For about $100,000, you could own a tangible reminder that Jane Austen hated going to the dentist, too—even when she wasn’t the patient.

After escorting her three nieces to a dentist named Spence in 1813, Austen was so appalled at the dental practices of the time that she described them to her sister Cassandra in a letter, which could now sell for $80,000 to $120,000 at an auction later this week. Smithsonian reports that the value is so high partially because only 161 of an estimated 3000 letters written by the celebrated author still exist; the rest were destroyed by Austen’s family after her death, possibly to avoid personal matters from leaking to the public.

jane austen letter about the dentist
Bonhams

This letter doesn’t contain anything particularly private, but it does provide some intimate insight into Austen—who famously remained unmarried and childless herself—as a doting aunt and sister.

“The poor Girls & their Teeth!” she wrote. “We were a whole hour at Spence’s, & Lizzy’s were filed and lamented over again & poor Marianne had two taken out after all … we heard each of the two sharp hasty screams.”

While Austen doesn’t speculate about whether or not the work on the aforementioned nieces’ teeth was necessary, she definitely had an opinion about Spence’s treatment of her third (and favorite) niece Fanny.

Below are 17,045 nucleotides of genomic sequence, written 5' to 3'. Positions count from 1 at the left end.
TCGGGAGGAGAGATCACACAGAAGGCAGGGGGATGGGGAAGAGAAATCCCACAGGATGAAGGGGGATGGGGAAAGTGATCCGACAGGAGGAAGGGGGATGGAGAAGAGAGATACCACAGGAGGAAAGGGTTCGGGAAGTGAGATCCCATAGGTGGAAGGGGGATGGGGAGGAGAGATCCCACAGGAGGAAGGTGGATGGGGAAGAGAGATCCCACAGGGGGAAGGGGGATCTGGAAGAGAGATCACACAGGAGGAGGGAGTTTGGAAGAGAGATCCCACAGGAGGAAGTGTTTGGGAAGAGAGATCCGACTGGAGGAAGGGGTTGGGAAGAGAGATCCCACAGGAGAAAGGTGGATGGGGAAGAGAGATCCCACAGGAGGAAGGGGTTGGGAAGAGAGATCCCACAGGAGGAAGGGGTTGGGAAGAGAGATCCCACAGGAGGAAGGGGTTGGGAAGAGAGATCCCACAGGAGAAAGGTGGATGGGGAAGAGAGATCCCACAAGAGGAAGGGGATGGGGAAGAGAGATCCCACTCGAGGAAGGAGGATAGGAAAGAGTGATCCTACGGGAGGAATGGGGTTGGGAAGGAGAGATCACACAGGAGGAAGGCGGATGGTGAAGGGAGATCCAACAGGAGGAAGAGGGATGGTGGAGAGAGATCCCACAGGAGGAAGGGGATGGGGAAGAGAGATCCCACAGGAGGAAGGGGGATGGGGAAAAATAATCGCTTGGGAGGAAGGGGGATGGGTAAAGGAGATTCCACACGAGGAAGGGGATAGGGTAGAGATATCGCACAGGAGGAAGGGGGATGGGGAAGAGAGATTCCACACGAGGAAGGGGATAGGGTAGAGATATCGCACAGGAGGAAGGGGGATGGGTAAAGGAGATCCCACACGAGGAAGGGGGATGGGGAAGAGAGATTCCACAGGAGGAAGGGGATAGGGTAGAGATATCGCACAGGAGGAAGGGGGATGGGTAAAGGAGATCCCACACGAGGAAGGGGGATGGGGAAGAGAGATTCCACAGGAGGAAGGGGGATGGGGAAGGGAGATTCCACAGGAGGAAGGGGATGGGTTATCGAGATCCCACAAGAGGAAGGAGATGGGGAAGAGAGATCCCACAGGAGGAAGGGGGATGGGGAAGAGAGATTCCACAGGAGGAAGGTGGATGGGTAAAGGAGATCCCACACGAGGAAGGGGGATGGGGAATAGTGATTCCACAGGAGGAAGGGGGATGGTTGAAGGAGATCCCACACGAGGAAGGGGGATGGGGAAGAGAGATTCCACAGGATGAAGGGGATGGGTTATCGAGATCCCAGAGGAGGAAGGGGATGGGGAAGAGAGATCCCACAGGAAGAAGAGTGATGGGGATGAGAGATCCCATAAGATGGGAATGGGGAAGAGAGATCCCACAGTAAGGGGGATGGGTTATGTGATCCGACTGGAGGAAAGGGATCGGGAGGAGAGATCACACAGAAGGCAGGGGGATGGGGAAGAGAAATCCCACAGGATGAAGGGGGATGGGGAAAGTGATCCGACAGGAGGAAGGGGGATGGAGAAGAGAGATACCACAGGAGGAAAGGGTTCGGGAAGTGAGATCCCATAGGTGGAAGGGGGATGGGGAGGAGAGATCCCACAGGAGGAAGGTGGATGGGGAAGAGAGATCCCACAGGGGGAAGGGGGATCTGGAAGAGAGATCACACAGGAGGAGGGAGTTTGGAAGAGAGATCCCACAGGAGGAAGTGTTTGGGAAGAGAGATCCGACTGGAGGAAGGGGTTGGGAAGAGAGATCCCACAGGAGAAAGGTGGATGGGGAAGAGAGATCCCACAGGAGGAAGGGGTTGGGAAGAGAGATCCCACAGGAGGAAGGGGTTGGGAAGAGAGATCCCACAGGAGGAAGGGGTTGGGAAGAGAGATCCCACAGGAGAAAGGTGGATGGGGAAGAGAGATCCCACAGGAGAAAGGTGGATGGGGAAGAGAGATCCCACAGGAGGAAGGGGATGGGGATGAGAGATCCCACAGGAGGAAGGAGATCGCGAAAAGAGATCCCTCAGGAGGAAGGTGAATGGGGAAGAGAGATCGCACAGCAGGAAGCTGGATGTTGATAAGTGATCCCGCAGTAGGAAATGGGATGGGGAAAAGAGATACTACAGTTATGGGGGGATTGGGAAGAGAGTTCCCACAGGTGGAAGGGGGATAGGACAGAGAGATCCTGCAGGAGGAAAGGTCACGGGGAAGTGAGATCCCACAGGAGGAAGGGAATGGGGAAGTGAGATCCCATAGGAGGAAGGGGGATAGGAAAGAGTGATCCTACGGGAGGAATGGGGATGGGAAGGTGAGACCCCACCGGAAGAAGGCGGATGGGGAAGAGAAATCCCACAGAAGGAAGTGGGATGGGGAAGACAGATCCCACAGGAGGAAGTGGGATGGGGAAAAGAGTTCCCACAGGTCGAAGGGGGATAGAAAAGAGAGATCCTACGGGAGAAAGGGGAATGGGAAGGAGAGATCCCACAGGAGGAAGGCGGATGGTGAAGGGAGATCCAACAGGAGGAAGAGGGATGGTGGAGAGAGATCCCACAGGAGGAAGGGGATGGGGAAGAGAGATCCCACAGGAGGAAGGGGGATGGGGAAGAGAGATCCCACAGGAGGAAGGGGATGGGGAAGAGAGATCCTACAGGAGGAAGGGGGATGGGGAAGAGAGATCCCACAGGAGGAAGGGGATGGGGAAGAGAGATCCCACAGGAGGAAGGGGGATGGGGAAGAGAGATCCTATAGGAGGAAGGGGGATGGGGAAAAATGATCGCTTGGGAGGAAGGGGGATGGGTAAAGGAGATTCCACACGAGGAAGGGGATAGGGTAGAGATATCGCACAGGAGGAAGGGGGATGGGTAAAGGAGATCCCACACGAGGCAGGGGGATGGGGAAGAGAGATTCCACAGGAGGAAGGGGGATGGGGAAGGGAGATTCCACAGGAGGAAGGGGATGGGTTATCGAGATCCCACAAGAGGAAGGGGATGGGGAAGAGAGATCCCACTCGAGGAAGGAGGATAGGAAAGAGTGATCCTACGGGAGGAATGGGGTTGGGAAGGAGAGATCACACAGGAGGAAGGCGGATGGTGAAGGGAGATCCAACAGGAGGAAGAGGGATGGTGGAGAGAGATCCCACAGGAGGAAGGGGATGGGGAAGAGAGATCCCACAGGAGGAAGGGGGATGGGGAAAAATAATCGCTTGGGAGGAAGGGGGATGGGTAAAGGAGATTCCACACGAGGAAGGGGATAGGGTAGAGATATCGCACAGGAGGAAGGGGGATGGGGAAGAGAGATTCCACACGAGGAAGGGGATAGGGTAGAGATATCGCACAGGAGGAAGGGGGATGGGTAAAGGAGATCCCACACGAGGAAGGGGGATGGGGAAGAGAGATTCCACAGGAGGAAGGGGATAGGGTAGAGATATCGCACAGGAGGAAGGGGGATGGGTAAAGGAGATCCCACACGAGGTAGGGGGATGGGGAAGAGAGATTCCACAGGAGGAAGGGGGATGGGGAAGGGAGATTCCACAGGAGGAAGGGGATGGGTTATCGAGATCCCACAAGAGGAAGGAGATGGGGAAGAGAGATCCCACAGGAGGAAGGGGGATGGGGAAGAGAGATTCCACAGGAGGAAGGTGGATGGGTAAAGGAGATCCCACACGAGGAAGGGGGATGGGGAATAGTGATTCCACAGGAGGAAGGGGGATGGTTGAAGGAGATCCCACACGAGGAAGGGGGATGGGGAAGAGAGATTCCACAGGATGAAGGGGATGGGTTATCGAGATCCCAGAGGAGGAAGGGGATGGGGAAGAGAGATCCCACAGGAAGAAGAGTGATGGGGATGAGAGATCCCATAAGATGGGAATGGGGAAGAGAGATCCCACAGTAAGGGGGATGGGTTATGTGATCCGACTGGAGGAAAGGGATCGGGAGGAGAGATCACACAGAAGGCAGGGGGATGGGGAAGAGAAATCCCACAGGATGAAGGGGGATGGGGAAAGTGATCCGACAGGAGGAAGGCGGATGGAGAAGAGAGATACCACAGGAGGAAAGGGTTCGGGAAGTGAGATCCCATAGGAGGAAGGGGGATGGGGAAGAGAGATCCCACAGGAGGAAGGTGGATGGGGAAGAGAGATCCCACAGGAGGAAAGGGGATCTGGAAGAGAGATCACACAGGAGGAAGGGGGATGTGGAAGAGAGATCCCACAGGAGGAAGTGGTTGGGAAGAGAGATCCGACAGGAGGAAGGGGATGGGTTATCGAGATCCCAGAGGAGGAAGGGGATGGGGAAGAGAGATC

“Fanny’s teeth were cleaned too—& pretty as they are, Spence found something to do to them, putting in gold & talking gravely … but I think he must be a Lover of Teeth & Money & Mischief to parade about Fannys [sic].”

If you think a visit to the dentist is uncomfortable in the age of anesthetics and easily accessible milkshakes, you can imagine that getting teeth filed, filled, and pulled in the early 19th century was a full-fledged nightmare. The main fix for a cavity was simply pulling the tooth out, which the Jane Austen Center explains was often done with a pelican or key, both metal instruments that were braced against the gum and then twisted to tear out the tooth.

In addition to the horrifying dental report, Austen also writes about her mother’s improving health, a visit to a family friend, and a department store shopping trip.